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School Board Hears Pitch For On-Campus Clinic

Leresha Gerard of Grenada, Administrator for Healthy Me Clinic, told the Board that her company could provide the services of a complete medical clinic with a nurse practitioner inside the school.

By Jack Gurner
Reporter

WATER VALLEY – School Board Trustees were asked to consider allowing a private firm to establish a medical clinic in the schools at their recessed meeting Friday, Nov. 19.

Leresha Gerard of Grenada, Administrator for Healthy Me Clinic, told the Board that her company could provide the services of a complete medical clinic inside the school with a nurse practitioner.

Gerard, a 1983 graduate of WVHS, explained that her company had already contracted with the Coffeeville School District and the MAP Head Start program in Water Valley and would like to expand to Water Valley schools.

“A lot of the schools are diverting to these types of services,” she said. “Some of them because of the budget cuts.”

The clinic would not cost the school district anything, Gerard continued. The company would bill private insurers and programs such as Medicaid.  “All we ask is that we have a sufficient room to operate in,” she said.

Trustee Dr. Steve Edwards asked where a child would be referred if additional tests were needed. Gerard answered that the child would be referred wherever the parents wanted or to their collaborating physician in Water Valley, Dr. Dee  Milicevic.

Trustee Taylor Trusty asked how many hours the clinic would be open. Gerard said that initially the open hours would be split with Coffeeville. Then, in the fall, the clinic would be open full time.

Trustee Pierce Epps asked if the youngsters needed prior permission from their parents to come to the clinic. Gerard said that was preferred. “I like the consent from the parent.” But, she explained that anyone can be seen one time without consent.

Edwards asked Gerard to explain how this healthcare model improved the care of the youngsters as opposed to them going to a local healthcare facility. “Has there been a needs analysis or any studies to show that things were taken care of sooner or better? How are our kids going to benefit?”

Gerard answered that the youngsters would receive treatment faster. She said that the nurse practitioner would evaluate the child’s condition and call the parents if the child needed to go home. But, in most cases, the student would stay in school and continue their studies.

“I feel the care is pretty much the same as going to a doctor’s office because just about every doctor’s office you go to has a nurse practitioner. And, a lot of times that’s who you see.”

Gerard said that the nurse practitioners at the clinic are Mississippi Board Certified and the one working in Yalobusha County had worked before in a children’s clinic.

Dr. Moran said that she had experience with this type of service on the elementary and high school level. “I find that it is very good for excused and unexcused documentation.”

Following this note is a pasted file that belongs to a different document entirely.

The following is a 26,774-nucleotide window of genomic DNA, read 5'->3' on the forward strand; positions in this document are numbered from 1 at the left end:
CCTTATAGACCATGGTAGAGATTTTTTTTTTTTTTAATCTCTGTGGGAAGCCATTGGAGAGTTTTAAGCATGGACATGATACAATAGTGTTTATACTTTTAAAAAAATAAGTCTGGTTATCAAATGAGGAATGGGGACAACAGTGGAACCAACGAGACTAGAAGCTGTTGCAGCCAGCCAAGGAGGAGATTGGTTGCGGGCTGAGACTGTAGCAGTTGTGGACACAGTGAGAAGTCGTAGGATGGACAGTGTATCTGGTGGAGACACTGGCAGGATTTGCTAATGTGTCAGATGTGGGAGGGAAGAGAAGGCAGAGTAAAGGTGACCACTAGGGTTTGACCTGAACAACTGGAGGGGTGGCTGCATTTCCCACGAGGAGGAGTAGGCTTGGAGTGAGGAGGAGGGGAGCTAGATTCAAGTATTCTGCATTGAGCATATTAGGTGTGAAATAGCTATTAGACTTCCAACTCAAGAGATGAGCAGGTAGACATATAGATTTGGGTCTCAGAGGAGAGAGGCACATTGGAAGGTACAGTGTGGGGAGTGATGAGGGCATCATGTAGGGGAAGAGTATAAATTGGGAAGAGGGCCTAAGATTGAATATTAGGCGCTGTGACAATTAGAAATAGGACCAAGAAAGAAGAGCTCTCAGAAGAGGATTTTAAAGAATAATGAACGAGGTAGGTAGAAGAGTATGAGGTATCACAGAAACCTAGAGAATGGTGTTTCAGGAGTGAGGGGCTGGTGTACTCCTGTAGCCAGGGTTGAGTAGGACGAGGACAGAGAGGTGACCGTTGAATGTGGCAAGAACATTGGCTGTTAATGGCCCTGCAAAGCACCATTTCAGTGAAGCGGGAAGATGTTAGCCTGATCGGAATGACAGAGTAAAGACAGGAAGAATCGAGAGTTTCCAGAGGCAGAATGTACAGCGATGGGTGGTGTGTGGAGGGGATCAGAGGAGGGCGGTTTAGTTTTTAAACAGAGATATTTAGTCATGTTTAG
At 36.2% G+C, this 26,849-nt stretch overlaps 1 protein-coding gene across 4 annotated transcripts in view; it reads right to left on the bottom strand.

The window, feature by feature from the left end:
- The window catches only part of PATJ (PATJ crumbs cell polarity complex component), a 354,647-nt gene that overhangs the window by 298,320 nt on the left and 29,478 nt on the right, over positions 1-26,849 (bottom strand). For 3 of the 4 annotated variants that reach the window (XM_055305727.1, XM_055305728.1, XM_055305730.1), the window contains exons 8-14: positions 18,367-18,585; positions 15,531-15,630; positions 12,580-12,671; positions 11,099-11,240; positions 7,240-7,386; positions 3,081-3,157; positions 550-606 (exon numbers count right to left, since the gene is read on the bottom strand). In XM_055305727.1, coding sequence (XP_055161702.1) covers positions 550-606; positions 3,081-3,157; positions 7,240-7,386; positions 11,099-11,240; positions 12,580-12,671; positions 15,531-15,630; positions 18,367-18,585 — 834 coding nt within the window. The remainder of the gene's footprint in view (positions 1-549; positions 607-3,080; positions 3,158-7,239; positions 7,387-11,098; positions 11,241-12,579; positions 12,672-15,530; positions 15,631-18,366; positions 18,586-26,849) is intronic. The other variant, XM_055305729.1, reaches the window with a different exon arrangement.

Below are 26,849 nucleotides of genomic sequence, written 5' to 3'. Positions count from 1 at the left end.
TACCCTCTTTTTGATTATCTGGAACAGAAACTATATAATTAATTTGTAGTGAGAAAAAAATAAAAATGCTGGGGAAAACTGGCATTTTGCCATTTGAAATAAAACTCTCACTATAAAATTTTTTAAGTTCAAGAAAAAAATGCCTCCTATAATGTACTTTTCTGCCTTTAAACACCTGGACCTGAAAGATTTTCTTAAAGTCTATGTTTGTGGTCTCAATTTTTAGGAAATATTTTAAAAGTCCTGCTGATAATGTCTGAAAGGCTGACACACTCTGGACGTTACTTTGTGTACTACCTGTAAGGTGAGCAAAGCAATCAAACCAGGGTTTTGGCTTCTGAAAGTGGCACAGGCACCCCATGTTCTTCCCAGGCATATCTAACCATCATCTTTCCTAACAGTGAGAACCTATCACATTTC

She explained that a child who claims to be sick can be checked by the nurse practitioner and if they aren’t really ill, they can be sent back to class.

Epps asked if parental consent was needed before a student could receive reproductive counseling. Gerard said that for family planning or pregnancy counseling, a parent is not required to sign anything. She added that is true all over the country.  “They can be 12 years old and want birth control and if they don’t want their parent to know, you can’t tell them.”

After several more minutes of discussion, Board President Lamar Burgess said that he didn’t see a great cause for concern. “If we delay a vote it’s just going to limit the amount of time they would have to get prepared.”

Trusty said, “I do have concerns, Lamar.” Board members Epps and Edwards said they had concerns as well.

Trusty continued: “We have an existing medical community here. If we desire these type services, we should at least give them an opportunity. Over the past thirty years they have provided us sports physicals and things like that at no cost.”

Edwards commented that he didn’t feel that Gerard had answered his question on how local children would receive better care. “You provided a way, but I can’t say that it is a better way. You shortened the road to the south end of town three miles. I don’t know how that takes care of our children better.”

Edwards added that there were also continuity of care issues. “How you take care of people is continuing and cumulative.”

Edwards also said that if this model would improve the care for our children, he would consider it. “I don’t see where this does that.”

Gerard noted that many of the screenings provided by her clinic were services that the children were not getting anyway.

After some additional discussion, Burgess said that the general consensus is that the matter needs to be tabled until the next board meeting scheduled for Dec. 16 at noon.

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